MEC Nandi Mayathula Khoza speech at water leak event

Speech of Ms Nandi Mayathula-Khoza, Gauteng MEC for
Agriculture and Rural Development, during Agriculture MEC
stakeholder in Naledi in Johannesburg
Programme Director
Deputy minister
Mayors present
MMC present
Distinguished guests
Members of the media
Ladies and gentlemen
Molweni, sanibonani, dumelang, goeie more, good morning, ladies and
gentlemen and may I convey greetings from our Gauteng Provincial
Government, led by the honorable Premier Nomvula Mokonyane.
As it flows through the landscape water brings a variety of benefits to a range
of users. It sustains us and our families; it waters the wide fields of
commercial farmers; it nurtures the crops and stock of rural communities; it
provides recreation for our children; it supports power generation and our
mines and industry; and it nourishes the plants and animals that make up our
ecosystems. Water gives life.
The amount and nature of the available water determines the extent and
nature of that life and dictates where development can take place. South
Africa’s water belongs to its people, but it is the task of government to care for
this water, to seek its fair distribution and to facilitate its wise use for, among
other things, social and economic development and transformation. Such
development is crucial to ensure that we can eradicate the scourge of poverty
that stalks our land. Under apartheid, development benefited a small white
minority while black townships and homelands were under-resourced and
underdeveloped – these are the areas where poverty is most intense today.
When the first democratically elected government came to power in our
country in 1994, it put forward as its manifesto the Reconstruction and
Development Programme. This initiative was based on the fundamental
concept that people who are affected by decisions should take part in making
them, and it set out five key programmes:
1) meeting basic needs;
2) developing our human resources;
3) democratising the State and society;
4) building the economy; and
5) Implementing the Reconstruction and Development Programme.
Water is an essential ingredient in each of these programmes. The
Constitution of the Republic of South Africa (1996) contains both our Bill of
Rights and the framework for government in South Africa. Two provisions of
the Bill of Rights are particularly relevant to the management of water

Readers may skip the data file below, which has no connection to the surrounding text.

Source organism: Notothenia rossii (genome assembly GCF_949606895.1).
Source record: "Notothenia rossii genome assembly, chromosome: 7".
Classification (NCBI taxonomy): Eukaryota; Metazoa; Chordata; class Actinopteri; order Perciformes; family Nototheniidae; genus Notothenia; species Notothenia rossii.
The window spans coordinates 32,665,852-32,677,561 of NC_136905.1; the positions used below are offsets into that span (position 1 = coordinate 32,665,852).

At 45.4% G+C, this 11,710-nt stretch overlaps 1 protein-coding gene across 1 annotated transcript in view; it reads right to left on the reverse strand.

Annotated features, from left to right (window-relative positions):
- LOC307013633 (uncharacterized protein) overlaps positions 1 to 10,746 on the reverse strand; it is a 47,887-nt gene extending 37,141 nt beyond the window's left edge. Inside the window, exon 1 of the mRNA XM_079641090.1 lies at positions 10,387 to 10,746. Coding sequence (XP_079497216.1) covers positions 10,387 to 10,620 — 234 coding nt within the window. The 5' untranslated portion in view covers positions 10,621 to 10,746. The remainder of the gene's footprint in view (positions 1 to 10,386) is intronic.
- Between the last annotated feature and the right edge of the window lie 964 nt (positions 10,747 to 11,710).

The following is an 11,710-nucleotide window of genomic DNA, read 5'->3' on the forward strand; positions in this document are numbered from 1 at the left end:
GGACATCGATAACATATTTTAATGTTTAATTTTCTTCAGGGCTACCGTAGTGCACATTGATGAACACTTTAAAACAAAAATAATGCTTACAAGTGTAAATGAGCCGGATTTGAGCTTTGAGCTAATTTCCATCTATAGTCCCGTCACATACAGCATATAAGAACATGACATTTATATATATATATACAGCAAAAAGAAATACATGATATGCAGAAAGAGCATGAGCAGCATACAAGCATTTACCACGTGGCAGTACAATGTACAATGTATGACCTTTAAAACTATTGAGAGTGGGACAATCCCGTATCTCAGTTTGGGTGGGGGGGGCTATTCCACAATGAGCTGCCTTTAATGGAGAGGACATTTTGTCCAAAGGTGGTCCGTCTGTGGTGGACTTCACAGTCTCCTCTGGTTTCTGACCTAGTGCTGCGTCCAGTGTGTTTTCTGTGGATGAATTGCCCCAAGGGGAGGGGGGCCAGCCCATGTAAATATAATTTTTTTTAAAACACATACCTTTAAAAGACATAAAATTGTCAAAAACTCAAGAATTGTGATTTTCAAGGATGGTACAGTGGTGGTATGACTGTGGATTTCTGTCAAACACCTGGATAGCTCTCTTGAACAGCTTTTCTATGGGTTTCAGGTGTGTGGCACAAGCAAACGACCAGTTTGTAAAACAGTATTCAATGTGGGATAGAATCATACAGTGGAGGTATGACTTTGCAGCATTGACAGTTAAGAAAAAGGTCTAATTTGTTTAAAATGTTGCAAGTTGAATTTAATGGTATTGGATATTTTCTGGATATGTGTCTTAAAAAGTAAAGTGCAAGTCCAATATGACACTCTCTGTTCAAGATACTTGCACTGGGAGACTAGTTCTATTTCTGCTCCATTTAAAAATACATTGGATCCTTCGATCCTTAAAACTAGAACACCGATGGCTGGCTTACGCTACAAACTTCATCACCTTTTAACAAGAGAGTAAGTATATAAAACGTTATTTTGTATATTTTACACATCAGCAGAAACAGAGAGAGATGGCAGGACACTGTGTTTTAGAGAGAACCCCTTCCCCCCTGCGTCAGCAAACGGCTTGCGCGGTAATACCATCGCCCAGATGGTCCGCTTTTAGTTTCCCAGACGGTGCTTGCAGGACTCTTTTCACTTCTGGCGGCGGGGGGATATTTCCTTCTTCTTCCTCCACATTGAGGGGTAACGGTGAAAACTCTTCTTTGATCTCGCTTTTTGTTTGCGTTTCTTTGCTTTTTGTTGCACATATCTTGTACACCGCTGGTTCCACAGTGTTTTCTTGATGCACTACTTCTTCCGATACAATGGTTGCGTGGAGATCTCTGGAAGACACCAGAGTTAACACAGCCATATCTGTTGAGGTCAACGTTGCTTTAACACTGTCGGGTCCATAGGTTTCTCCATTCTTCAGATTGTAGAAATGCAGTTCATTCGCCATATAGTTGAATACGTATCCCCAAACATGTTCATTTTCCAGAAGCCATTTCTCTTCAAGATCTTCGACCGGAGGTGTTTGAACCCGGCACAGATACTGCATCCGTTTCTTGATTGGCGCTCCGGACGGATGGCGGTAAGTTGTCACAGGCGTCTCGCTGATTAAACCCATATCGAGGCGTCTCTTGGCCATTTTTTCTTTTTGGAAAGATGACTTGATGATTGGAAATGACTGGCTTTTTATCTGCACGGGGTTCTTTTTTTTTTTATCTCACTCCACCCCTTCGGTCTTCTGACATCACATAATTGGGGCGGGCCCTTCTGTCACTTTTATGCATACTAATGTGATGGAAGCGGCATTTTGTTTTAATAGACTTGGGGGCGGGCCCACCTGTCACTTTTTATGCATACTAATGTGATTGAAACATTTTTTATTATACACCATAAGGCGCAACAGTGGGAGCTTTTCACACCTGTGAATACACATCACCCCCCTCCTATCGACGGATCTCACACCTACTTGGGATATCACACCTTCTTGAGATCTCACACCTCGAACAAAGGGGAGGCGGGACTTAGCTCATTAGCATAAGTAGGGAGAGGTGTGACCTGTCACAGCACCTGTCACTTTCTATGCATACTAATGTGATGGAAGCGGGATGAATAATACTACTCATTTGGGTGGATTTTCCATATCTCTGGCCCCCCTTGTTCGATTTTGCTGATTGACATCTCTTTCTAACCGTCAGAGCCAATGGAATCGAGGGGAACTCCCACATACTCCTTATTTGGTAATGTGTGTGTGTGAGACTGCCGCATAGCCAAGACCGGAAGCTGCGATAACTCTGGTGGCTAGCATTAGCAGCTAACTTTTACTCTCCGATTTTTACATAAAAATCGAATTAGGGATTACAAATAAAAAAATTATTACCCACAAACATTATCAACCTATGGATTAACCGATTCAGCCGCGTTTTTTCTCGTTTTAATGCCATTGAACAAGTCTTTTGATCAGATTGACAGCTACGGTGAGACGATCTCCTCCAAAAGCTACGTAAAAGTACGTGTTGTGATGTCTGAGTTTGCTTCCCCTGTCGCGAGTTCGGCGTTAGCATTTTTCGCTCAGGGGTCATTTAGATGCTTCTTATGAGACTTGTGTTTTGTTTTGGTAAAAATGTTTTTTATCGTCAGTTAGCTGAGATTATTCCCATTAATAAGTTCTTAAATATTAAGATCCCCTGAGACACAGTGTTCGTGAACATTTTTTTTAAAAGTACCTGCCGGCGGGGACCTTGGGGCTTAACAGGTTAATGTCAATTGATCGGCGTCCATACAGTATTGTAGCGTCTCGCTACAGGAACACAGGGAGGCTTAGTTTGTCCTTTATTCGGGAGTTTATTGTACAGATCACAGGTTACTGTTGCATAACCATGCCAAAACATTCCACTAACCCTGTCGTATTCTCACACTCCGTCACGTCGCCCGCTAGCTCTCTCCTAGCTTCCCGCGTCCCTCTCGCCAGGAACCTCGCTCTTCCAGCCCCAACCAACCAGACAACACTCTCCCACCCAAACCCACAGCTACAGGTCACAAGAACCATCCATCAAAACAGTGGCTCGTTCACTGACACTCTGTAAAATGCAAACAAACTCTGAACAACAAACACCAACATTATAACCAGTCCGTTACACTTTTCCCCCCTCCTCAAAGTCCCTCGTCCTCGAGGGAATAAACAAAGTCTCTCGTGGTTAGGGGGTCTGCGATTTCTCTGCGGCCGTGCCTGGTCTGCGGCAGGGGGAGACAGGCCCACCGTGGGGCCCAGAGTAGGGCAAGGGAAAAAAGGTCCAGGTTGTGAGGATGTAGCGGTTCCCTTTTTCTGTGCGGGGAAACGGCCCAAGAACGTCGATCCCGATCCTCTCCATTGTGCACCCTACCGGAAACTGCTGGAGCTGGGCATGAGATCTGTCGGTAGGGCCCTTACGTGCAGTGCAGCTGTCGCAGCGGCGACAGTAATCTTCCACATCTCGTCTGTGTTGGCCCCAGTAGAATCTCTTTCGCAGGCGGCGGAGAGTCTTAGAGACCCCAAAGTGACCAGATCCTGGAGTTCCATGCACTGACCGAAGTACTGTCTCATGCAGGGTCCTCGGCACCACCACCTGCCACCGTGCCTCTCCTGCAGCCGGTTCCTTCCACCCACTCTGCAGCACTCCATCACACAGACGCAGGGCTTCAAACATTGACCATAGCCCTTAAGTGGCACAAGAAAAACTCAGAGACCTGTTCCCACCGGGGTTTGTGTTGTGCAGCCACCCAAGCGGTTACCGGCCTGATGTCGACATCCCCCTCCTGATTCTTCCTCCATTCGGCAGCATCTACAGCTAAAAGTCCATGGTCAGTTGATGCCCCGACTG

resources. These are sections 27 and 24, which state thato Everyone has the right to have access to, among other rights,
sufficient food and water, and the State must take reasonable
legislative and other measures, within its available resources, to
achieve the progressive realisation of these rights.
o Everyone has the right to an environment that is not harmful to
their health or wellbeing, and to have the environment protected,
for the benefit of present and future generations, through
reasonable legislative and other measures that prevent pollution
and ecological degradation, promote conservation, and secure
sustainable development and use of natural resources while
promoting justifiable economic and social development.
Global research (OECD; Environmental Outlook 2050) indicates that around
the world, cities, like the City of Tshwane, farmers, industries, energy
suppliers, and ecosystems are increasingly competing for their daily water
needs. The research indicates that without proper water management, the
costs of this situation can be high, not just financially, but also in terms of lost
opportunities, compromised health and environmental damage.
Without considerable improvements in water management, which includes
leak detection and repair, by 2050 the situation is likely to deteriorate,
increasing uncertainty about water availability. Globally, it is estimated that
water demand rose twice as fast as population growth in the last century.
Increasing water demand will exacerbate water stress in many river basins, in
particular in densely populated areas in rapidly developing economies, like
ours, South Africa.
Today, we meet for the launch of this very important project. The benefit of
this project is to increase water efficiency and leakage reduction from water
supply networks, a No Drop initiative will add to the already established Green
Drop and Blue Drop to ensure future water security. Local research data from
132 (of 237 municipalities), representing 75% of the total volume of municipal
water supply, show that that the current level of non-revenue (water of no
economic value) water is estimated at 36.7%, of which 25.4% is considered to
be losses through physical leakages.
Lastly, leaks in the water network , even very small ones, not only waste a
valuable commodity but they endanger people’s health by allowing bacteria,
germs and other foreign bodies to enter the portable water supply.
MEC supports the project.
Working together we can do more!
I thank you.